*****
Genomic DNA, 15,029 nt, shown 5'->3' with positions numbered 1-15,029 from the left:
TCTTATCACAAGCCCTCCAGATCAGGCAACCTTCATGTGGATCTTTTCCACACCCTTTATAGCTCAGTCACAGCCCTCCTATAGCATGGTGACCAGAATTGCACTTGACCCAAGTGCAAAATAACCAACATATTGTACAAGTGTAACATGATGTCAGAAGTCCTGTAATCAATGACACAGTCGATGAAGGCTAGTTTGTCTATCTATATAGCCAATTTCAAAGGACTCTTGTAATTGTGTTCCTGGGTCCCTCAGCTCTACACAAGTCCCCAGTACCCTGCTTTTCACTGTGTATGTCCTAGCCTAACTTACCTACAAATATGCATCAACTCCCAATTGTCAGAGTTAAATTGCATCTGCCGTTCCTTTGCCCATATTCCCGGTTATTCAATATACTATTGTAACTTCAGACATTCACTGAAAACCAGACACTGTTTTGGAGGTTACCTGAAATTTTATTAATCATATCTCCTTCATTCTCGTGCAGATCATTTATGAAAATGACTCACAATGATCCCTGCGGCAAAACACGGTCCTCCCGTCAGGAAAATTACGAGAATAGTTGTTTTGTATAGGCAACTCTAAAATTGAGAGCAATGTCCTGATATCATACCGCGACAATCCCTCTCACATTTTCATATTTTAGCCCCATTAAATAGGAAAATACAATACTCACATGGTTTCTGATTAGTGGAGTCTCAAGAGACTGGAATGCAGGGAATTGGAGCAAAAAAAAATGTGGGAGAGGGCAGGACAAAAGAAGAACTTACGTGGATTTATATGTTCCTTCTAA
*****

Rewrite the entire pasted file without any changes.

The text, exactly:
Genomic DNA, 15,029 nt, shown 5'->3' with positions numbered 1-15,029 from the left:
TCTTATCACAAGCCCTCCAGATCAGGCAACCTTCATGTGGATCTTTTCCACACCCTTTATAGCTCAGTCACAGCCCTCCTATAGCATGGTGACCAGAATTGCACTTGACCCAAGTGCAAAATAACCAACATATTGTACAAGTGTAACATGATGTCAGAAGTCCTGTAATCAATGACACAGTCGATGAAGGCTAGTTTGTCTATCTATATAGCCAATTTCAAAGGACTCTTGTAATTGTGTTCCTGGGTCCCTCAGCTCTACACAAGTCCCCAGTACCCTGCTTTTCACTGTGTATGTCCTAGCCTAACTTACCTACAAATATGCATCAACTCCCAATTGTCAGAGTTAAATTGCATCTGCCGTTCCTTTGCCCATATTCCCGGTTATTCAATATACTATTGTAACTTCAGACATTCACTGAAAACCAGACACTGTTTTGGAGGTTACCTGAAATTTTATTAATCATATCTCCTTCATTCTCGTGCAGATCATTTATGAAAATGACTCACAATGATCCCTGCGGCAAAACACGGTCCTCCCGTCAGGAAAATTACGAGAATAGTTGTTTTGTATAGGCAACTCTAAAATTGAGAGCAATGTCCTGATATCATACCGCGACAATCCCTCTCACATTTTCATATTTTAGCCCCATTAAATAGGAAAATACAATACTCACATGGTTTCTGATTAGTGGAGTCTCAAGAGACTGGAATGCAGGGAATTGGAGCAAAAAAAAATGTGGGAGAGGGCAGGACAAAAGAAGAACTTACGTGGATTTATATGTTCCTTCTAA